Health Nucleus

Disclaimer: You know how they say a picture is worth a thousand words? Well, I’ve only got one image so I need to write a thousand words to explain what it is, and where the rest of the images are.

Health Nucleus is the flagship offering from Human Longevity. It’s the most comprehensive assessment of your health and genetic composition anywhere: for $25,000, you receive a clinical-quality genomic sequencing and report, a full body and brain MRI scan, and a host of other advanced tests. And HLI was very much in startup mode: instead of developing a brand and gradually rolling a campaign out, everything was happening at once, at 1,000 miles per hour.

We knew we had to make Health Nucleus a big thing – not just an innovative new product, but a whole new category. Whatever we did for it had to convey how advanced and exclusive the offering was, but it still needed to appear warm and compassionate – but also appealing to the multi-multi-millionaires who were the most likely clients.

Our first step was arriving at a concept (which we developed in tandem with the parent company): the “Layers of Me” campaign’s big hallmark is a bold two-part headline. In conceiving this, I wanted to set up a dichotomy: the part on the right gets at the health status quo, or what we expect from traditional care. The part on the left is the proactive future that Health Nucleus empowers. (The headlines that resonated the strongest with not only the client but in market research among both consumers and HCPs: I have breast cancer/that I may never get, and Alzheimer's runs in my family/not in my future.) The headline is superimposed over a strong image of a striking individual, and that photo is layered on top of a background photo that is meant to convey the complexity of their lives –it’s analogous to the different levels of “you” revealed by Health Nucleus.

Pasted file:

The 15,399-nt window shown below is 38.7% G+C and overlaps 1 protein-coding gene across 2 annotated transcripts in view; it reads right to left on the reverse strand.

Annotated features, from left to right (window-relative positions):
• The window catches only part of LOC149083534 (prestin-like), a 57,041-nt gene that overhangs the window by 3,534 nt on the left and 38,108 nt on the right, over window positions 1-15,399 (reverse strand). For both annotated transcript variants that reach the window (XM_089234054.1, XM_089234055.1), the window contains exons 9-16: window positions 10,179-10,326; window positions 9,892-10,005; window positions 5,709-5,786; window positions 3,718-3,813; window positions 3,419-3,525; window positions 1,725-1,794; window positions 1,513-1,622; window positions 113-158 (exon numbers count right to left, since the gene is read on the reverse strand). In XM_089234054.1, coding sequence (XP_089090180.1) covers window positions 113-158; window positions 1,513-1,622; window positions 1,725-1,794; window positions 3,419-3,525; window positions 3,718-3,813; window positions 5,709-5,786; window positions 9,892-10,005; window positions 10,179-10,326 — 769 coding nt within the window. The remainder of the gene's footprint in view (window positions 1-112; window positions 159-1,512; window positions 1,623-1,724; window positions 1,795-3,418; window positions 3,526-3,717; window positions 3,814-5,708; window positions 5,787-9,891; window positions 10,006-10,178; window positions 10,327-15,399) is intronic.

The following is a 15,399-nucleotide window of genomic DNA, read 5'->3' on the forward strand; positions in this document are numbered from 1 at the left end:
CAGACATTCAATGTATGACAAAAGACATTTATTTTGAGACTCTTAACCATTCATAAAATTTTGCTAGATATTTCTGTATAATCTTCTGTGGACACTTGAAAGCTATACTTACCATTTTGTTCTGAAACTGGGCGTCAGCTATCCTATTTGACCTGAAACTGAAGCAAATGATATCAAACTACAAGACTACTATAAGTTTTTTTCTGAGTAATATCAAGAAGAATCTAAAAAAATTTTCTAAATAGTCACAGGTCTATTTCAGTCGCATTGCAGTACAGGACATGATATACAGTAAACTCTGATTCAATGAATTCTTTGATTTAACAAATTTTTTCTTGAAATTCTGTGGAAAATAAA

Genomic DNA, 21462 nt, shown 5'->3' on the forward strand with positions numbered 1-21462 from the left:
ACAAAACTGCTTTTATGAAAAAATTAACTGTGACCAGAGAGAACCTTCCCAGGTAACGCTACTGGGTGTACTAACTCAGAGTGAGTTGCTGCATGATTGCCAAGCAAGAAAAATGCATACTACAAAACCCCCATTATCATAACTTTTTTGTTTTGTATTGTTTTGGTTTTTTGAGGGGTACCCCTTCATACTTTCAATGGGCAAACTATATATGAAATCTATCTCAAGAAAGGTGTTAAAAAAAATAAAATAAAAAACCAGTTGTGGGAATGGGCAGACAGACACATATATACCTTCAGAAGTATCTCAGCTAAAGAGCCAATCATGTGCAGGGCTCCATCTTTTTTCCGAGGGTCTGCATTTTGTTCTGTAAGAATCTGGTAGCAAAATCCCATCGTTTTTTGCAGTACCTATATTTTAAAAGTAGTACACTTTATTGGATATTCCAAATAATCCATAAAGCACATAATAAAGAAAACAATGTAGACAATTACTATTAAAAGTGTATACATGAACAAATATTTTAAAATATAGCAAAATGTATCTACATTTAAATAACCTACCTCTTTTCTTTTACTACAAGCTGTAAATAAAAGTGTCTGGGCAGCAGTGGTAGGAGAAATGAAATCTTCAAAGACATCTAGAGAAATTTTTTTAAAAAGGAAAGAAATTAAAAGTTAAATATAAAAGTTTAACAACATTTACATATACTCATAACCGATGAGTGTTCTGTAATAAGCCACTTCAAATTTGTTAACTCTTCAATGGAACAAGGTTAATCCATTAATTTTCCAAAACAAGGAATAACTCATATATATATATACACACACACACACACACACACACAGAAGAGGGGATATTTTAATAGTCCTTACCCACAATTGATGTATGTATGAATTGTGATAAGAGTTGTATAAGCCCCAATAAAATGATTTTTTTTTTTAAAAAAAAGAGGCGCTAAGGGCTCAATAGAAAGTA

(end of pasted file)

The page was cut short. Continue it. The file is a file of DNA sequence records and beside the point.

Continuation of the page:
For the image library, we originally intended to put out a casting call, via social media, looking for real people who had an interest or a need for this kind of testing, and then we would use their images in our materials, but also leverage their stories, for content and other social media posts (among other things, we were going to create sliders, utilizing that two-part concept). Because of timing, we put the idea on hold and went with stock images.

Other tactics in this campaign included:

  • videos
  • radio spots
  • outdoor boards (see below)
  • convention signage
  • a smaller, more abstract and artistic “health nucleus” booth that was used at gatherings and events where Craig Venter spoke (see below)

We also created the customer journey elements, including:

  • email blasts
  • sales scripts
  • videos
  • landing pages

And of course, the central piece was a website, with a similar degree of functionality as the HLI website. (The placeholder currently at was not created by my agency.)

 Our innovation wasn’t just limited to the work, but in figuring out how to reach an elite audience of millionaires, who, not only prefer to not be marketed to, might also be reticent to do something that revealed their most important data.

This was, without a doubt, one of the most exciting and rewarding brands I’ve ever worked on. But for a variety of reasons, the work, much of it either completed or in the final stages of completion, was put on hold. And by the time I left the agency, there was no forward motion on any of the work.

I spent about nine months of my life on this—and yes, I am definitely the type of person who gets attached to my work, so I’m really sad that I didn’t get to see if come to fruition. I hope that, at some point, the company will make use of all of the intelligent and original ideas my agency had in bringing their brand to life.

Billboards inside private jet hangars…

Billboards inside private jet hangars…

Signage at West Coast airports, and

Signage at West Coast airports, and

Assorted other images, used for a New Year's promotion

Assorted other images, used for a New Year's promotion